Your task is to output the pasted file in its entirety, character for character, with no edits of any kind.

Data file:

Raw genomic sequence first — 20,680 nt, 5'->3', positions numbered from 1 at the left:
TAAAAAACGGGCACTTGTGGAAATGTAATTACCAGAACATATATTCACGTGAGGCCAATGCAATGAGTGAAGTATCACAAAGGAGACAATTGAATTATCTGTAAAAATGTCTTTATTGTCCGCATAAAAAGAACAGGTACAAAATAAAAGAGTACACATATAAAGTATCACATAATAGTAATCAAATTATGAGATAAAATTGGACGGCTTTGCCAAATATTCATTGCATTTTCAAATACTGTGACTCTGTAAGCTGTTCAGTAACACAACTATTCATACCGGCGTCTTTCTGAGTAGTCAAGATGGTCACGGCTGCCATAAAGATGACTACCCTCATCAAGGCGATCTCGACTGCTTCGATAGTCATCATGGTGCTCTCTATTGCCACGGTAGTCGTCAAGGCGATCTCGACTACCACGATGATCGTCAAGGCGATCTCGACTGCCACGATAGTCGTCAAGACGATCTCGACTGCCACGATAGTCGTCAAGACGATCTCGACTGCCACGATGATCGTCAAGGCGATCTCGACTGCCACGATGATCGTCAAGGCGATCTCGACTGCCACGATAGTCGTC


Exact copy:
Raw genomic sequence first — 20,680 nt, 5'->3', positions numbered from 1 at the left:
TAAAAAACGGGCACTTGTGGAAATGTAATTACCAGAACATATATTCACGTGAGGCCAATGCAATGAGTGAAGTATCACAAAGGAGACAATTGAATTATCTGTAAAAATGTCTTTATTGTCCGCATAAAAAGAACAGGTACAAAATAAAAGAGTACACATATAAAGTATCACATAATAGTAATCAAATTATGAGATAAAATTGGACGGCTTTGCCAAATATTCATTGCATTTTCAAATACTGTGACTCTGTAAGCTGTTCAGTAACACAACTATTCATACCGGCGTCTTTCTGAGTAGTCAAGATGGTCACGGCTGCCATAAAGATGACTACCCTCATCAAGGCGATCTCGACTGCTTCGATAGTCATCATGGTGCTCTCTATTGCCACGGTAGTCGTCAAGGCGATCTCGACTACCACGATGATCGTCAAGGCGATCTCGACTGCCACGATAGTCGTCAAGACGATCTCGACTGCCACGATAGTCGTCAAGACGATCTCGACTGCCACGATGATCGTCAAGGCGATCTCGACTGCCACGATGATCGTCAAGGCGATCTCGACTGCCACGATAGTCGTC